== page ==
Matt Wiebe wants to dispel two bicycle sales myths: 1) That bicycle sales increase in a recession, 2) That high gas prices lead to increased bike sales. Wiebe is a staff writer for Bicycle Retailer magazine and in the last couple months has written articles that debunk both these notions. Fred Goodman is the local rep for J&B Importers, a world leader in bicycle parts and accessory distribution. He tells me that the inverse relationship of high gas prices to bicycle sales was “Not the case at all in our territory.” According to Goodman last year’s bicycle sales season got off to slow start because of a long winter and high gas prices had a “huge” impact in driving people to buy more bikes last summer in the Inland Northwest.
So what really happened last year for Inland Northwest bikes sales? Hard numbers are difficult to come by. Nationally most major bike manufacturers don’t break down their sales numbers regionally. Local bike shops don’t report numbers either, for many practical reasons. Anecdotally I can tell you from my discussions with shop owners that sales did start slow last year, were strong in the summer—especially for more city/commuter oriented bikes—and then took a big drop at the end of the year when the snow hit.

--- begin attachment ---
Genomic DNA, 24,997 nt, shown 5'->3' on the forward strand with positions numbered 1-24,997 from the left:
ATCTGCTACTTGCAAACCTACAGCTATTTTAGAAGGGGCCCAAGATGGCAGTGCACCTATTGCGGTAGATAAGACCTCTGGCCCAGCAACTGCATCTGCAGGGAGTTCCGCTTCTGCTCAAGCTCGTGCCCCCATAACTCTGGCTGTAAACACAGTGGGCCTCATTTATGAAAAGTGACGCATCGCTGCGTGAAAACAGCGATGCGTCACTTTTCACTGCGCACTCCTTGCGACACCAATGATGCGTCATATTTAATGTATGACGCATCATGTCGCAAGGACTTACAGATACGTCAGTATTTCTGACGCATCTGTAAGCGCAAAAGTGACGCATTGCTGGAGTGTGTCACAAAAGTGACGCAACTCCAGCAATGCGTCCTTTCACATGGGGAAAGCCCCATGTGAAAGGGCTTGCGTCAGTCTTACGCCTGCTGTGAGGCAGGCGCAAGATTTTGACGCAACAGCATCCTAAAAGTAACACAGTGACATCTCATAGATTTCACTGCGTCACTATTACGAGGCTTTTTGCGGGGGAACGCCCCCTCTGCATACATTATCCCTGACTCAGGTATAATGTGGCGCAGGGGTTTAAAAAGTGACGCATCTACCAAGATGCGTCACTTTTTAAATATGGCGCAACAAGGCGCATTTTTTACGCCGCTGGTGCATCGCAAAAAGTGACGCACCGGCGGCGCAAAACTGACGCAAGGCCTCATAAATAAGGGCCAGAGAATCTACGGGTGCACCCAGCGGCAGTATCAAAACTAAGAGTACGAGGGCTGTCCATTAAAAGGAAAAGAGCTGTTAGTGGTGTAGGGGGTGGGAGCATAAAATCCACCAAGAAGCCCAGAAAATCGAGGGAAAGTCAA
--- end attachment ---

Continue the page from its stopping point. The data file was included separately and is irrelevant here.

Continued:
Wiebe reports that nationally bikes sales were up 2% overall last year, but dropped 13% for the 4th quarter after gas prices rose. Did our region buck that trend? “Regional sales trends are possible,” admits Weibe, saying that the Pacific Northwest region might have had less of a second half drop.
What can be concluded here? Well, weather may play the biggest role in our region’s bike sales. Better weather equals more bike sales. Bike shops that are stocking good commuter models are taking advantage of a trend towards more cycling as transportation in the Northwest. Bike ridership may be up significantly—although that is notoriously difficult to track—which is fueling the big demand for the parts and accessories that Fred Goodman sells at J&B Distributors. Bikes are still a discretionary buy, so consumers with less money buy less of them. But our region’s strong bike advocacy may be helping the Northwest buck national sales trends. Bike advocates might do well to focus their attention on cycling’s many health benefits rather than dwell on how it can save you gas money.
Jon Snyder, Editor-in-chief